Author(s): James George Frazer; Robert Fraser (Editor)
A classic study of the beliefs and institutions of mankind, and the progress through magic and religion to scientific thought, The Golden Bough has a unique status in modern anthropology and literature.
First published in 1890, The Golden Bough was eventually issued in a twelve-volume edition (1906-15) which was abridged in 1922 by the author and his wife. That abridgement has never been reconsidered for a modern audience. In it some of the more controversial passages were dropped, including Frazer's daring speculations on the Crucifixion of Christ. For the first time this one-volume edition restores Frazer's bolder theories and sets them within the framework of a valuable introduction and notes. With new, modern packaging this new edition is a valuable classic to add to your bookshelf.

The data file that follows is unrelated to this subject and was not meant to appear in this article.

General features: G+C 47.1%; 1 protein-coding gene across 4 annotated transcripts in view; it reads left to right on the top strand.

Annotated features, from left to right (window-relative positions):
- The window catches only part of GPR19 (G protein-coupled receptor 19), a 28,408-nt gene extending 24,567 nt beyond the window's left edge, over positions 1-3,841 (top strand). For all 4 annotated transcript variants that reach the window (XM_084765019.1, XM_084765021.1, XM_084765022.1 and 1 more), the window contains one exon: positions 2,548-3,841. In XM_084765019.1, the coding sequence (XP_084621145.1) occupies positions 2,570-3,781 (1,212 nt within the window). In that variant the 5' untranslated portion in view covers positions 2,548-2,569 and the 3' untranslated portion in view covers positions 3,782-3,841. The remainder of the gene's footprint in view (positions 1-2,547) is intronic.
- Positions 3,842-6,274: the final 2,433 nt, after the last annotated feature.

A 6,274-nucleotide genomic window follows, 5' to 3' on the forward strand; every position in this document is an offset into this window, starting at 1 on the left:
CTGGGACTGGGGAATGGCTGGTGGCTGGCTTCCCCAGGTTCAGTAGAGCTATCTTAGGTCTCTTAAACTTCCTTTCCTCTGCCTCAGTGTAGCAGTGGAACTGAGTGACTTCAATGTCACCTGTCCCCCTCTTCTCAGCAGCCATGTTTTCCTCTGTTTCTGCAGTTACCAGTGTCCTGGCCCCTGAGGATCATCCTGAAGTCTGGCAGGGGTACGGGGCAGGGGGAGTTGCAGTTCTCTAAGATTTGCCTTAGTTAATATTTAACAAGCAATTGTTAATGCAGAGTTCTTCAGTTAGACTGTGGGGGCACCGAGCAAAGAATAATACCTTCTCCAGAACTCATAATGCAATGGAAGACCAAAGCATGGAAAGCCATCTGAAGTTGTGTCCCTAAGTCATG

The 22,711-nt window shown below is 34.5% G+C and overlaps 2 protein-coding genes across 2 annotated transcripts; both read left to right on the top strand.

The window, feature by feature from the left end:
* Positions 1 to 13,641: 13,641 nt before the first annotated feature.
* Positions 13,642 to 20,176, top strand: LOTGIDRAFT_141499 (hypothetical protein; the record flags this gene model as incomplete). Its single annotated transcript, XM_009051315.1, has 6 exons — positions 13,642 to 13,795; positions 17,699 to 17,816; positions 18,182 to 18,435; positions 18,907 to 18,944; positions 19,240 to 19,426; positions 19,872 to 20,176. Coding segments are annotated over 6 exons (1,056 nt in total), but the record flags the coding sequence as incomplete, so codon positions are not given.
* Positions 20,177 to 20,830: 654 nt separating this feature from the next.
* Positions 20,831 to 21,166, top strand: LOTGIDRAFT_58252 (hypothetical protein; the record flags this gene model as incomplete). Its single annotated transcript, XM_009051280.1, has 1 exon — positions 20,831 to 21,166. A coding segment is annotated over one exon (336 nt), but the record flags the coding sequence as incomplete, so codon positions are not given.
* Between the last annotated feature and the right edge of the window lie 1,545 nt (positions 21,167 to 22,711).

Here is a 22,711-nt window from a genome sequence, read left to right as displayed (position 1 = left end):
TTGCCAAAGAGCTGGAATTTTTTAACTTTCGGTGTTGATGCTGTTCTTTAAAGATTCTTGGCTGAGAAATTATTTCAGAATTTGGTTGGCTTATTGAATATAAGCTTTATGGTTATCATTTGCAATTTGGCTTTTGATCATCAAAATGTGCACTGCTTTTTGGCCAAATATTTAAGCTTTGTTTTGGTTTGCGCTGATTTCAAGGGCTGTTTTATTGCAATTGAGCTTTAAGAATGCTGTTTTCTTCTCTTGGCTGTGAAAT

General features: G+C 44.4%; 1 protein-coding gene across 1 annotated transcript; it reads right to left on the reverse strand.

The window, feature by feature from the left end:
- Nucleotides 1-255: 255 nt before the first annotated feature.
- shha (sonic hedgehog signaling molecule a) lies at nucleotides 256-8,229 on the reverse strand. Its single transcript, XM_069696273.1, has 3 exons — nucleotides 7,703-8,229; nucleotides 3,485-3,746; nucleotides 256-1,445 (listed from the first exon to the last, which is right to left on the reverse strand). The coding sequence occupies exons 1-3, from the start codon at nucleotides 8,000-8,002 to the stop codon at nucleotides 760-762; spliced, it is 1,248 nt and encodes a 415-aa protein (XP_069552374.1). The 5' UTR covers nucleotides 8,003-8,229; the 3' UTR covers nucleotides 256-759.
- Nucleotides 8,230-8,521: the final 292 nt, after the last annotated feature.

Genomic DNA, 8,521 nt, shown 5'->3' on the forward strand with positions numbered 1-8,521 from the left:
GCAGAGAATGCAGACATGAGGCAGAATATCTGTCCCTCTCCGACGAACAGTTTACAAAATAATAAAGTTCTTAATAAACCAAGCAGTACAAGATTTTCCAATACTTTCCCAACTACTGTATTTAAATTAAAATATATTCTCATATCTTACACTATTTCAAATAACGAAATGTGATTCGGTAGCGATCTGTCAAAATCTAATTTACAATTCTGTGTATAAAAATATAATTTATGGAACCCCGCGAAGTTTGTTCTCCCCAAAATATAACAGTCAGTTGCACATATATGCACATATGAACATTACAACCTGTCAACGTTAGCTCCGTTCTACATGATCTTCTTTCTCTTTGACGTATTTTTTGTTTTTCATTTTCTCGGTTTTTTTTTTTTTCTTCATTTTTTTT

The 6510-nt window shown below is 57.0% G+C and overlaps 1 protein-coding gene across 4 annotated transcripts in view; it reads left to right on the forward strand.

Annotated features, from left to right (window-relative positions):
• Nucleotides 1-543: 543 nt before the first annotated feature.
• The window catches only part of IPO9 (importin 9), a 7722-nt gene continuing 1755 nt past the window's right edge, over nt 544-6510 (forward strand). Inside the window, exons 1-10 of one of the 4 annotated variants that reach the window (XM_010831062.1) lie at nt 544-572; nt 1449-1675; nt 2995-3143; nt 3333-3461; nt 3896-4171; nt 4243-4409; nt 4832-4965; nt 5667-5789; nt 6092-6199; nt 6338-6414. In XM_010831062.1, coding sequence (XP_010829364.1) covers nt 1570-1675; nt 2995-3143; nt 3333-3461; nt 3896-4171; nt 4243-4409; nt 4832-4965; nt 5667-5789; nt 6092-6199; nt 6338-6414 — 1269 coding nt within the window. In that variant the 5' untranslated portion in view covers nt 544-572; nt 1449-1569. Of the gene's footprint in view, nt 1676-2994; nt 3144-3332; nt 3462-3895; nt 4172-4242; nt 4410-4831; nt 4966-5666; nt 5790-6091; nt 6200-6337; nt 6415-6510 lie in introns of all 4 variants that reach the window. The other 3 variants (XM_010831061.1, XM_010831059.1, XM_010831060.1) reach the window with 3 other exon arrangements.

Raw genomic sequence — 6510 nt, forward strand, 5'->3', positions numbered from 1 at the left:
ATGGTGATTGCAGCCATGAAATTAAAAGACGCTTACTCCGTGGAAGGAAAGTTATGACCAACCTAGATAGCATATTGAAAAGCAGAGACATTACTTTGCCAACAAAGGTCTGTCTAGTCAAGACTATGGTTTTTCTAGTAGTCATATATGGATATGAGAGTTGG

About the Series: For over 100 years Oxford World's Classics has made available the broadest spectrum of literature from around the globe. Each affordable volume reflects Oxford's commitment to scholarship, providing the most accurate text plus a wealth of other valuable features, including expert introductions by leading authorities, voluminous notes to clarify the text, up-to-date bibliographies for further study, and much more.
Sir J. G. Frazer (1854-1941) was fellow of Trinity, Cambridge, and appointed to the first named Chair of Social Anthropology in Liverpool. Robert Frazer is Directer of Studies in English at Trinity College, Cambridge. He is the author of The Making of 'The Golden Bough' and Sir James Frazer and the Literary Imagination, both for MacMillan in 1990)